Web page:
In 2004, Johnny Winter released an album [at that time his first in 12 years] called I’m a Bluesman. It was a good record, but not a great one. Some complained [rightly so] that his vocals had lost their ferocity, as had his playing. There is a reason for this. Johnny’s former manager, Teddy Slatus, kept him secluded, and kept him on methadone [for 30 years!] and anti-depression meds. Slatus even kept his brother Edgar away from Johnny. But Johnny Winter had a secret weapon. His name is Paul Nelson. Already the second guitarist in Johnny’s road band, he asked Nelson if he would be his manager. He did so after Johnny fired Slatus, and Nelson began to make some changes. He allowed people to communicate with Johnny Winter, who also credited Nelson to getting him kick all the drugs, all the booze, and even quit smoking. He once said “I never thought I would see the day that I didn’t have any vices at all.” Once all those vices were gone, the voice got stronger, and the playing got stronger.
Once he was well enough to record, the plan was simple. When JW asked Nelson what he should put down, Nelson suggested that JW record songs that inspired him. JW liked the idea, and the concept of Roots was born. Not only would they record one “roots” album, the two men planned on recording four of them. Not only did they record blues songs, but also old rock and roll songs from the 1950s. The plan was also to have other artists [most of whom had worked with JW before] make guest appearances. Other older stars have made duet records before [Frank Sinatra and BB King immediately come to mind], but these “duet” records would have a twist. The “duets” would not be with vocals [with two exceptions] – they would be with the instruments. There are plenty of guitarists on these albums. After hearing I’m a Bluesman, I was worried that any and/or all the guests would upstage Johnny. I need not have worried. Johnny Winter’s recovery from his addictions took hold, and he went toe-to-toe with his guests with ease.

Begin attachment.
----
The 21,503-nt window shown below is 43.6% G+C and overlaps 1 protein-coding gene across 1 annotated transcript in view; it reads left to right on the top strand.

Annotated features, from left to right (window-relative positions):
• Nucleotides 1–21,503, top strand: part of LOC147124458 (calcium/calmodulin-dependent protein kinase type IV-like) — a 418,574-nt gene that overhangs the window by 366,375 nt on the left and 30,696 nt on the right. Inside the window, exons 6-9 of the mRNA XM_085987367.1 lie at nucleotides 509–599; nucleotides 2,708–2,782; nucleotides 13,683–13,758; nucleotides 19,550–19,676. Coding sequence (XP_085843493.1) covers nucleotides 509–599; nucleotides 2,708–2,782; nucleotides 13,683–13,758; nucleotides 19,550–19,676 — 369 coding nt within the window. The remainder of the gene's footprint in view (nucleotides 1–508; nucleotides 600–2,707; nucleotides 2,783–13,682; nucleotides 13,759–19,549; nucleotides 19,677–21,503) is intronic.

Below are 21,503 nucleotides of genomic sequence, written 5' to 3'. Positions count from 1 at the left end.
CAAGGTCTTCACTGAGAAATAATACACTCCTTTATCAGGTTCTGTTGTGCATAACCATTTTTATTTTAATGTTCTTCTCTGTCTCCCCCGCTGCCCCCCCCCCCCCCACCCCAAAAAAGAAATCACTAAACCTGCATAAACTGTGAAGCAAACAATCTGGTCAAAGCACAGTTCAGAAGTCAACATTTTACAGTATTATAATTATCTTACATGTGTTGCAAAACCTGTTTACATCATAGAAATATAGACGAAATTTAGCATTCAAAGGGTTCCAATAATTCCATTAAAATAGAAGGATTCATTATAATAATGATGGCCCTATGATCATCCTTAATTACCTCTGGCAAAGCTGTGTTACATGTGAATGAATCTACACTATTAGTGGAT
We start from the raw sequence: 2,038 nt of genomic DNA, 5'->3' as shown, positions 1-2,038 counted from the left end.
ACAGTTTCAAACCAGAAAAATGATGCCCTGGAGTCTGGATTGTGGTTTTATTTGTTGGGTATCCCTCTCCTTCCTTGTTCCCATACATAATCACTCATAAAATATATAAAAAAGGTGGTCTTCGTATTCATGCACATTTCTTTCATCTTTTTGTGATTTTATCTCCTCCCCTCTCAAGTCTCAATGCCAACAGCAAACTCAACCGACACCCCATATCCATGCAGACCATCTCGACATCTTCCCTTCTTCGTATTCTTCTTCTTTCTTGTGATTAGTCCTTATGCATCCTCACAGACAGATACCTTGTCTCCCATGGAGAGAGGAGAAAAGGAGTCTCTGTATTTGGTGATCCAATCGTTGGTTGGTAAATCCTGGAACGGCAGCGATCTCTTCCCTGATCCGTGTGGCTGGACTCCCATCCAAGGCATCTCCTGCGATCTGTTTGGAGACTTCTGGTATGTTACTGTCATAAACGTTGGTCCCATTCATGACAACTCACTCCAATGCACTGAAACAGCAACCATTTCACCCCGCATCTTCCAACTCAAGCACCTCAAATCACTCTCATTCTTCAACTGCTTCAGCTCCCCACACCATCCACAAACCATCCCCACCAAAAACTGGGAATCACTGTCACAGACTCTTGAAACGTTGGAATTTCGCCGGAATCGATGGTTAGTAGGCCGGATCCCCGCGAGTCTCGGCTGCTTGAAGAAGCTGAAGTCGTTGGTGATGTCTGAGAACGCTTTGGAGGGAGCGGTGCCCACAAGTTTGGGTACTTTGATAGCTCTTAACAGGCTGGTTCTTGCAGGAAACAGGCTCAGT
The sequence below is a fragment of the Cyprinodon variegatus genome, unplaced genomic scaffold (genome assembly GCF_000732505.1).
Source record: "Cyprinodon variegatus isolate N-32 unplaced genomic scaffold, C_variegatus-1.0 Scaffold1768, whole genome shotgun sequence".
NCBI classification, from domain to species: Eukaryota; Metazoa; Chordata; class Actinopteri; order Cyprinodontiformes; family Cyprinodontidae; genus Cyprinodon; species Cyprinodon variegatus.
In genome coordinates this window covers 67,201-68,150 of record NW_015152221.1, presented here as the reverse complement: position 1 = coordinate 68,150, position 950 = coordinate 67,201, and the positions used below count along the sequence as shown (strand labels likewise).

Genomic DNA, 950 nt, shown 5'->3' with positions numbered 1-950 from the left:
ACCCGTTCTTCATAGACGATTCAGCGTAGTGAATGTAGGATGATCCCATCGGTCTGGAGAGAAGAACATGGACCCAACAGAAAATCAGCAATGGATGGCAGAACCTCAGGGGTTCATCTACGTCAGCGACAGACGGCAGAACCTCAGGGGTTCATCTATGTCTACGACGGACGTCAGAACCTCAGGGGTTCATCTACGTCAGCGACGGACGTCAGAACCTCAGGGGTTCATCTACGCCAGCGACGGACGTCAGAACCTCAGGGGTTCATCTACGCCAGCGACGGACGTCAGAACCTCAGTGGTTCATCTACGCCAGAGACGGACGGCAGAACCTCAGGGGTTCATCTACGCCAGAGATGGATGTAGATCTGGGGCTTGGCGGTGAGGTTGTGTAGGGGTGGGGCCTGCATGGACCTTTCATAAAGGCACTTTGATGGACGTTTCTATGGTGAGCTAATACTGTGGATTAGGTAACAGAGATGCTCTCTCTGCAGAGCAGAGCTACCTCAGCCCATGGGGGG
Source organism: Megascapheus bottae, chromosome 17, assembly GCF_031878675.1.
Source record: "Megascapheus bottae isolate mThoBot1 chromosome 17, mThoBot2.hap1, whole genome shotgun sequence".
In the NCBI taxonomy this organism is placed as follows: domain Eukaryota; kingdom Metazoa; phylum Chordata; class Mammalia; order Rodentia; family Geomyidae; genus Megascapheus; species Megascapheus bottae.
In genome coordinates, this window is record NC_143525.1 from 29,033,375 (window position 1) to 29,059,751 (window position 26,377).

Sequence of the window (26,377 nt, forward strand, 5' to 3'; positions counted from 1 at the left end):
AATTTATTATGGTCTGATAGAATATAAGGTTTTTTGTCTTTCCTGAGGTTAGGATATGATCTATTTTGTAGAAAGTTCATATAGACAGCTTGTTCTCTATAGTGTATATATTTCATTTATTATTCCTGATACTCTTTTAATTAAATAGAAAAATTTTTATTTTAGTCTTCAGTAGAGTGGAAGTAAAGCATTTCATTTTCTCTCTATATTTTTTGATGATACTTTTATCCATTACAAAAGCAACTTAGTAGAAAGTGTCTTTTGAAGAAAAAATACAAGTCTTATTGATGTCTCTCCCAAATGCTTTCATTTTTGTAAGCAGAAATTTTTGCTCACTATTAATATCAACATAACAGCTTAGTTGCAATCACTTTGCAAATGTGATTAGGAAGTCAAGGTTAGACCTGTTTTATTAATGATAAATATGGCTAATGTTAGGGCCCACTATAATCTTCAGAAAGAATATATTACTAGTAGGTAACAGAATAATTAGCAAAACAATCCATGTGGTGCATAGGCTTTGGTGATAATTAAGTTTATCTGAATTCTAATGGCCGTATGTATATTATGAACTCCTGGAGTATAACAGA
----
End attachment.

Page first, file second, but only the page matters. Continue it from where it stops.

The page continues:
In 2014 Johnny Winter followed Roots with Step Back. The plan for Step Back was the same as Roots. I think of both albums as part of the same work, hence this blog about both of them. When asked earlier in 2014 what was left for Johnny Winter to accomplish, he responded that he sure would like to win a Grammy®. Last month, Step Back won the Grammy® for Best Blues Album of 2014. Too bad Johnny Winter didn’t live to see it happen.
T-Bone Shuffle T-Bone Walker Sonny Landreth
Further On Up The Road Bobby Blue Bland Jimmy Vivino
Done Somebody Wrong Elmore James Warren Haynes
Got My Mojo Working Muddy Waters Frank Lattore
Last Night Little Walter John Popper
Maybellene Chuck Berry Vince Gill
Bright Lights, Big City Jimmy Reed Susan Tedeschi
Honky Tonk Clarence Gatemouth Brown Edgar Winter
Dust My Broom Elmore James Derek Trucks
Short Fat Fannie Larry Williams Paul Nelson
Come Back Baby Ray Charles John Medeski
Step Back 
Unchain My Heart Ray Charles Blues Bros Horns
Can’t Hold Out
[Talk To Me Baby] Elmore James Ben Harper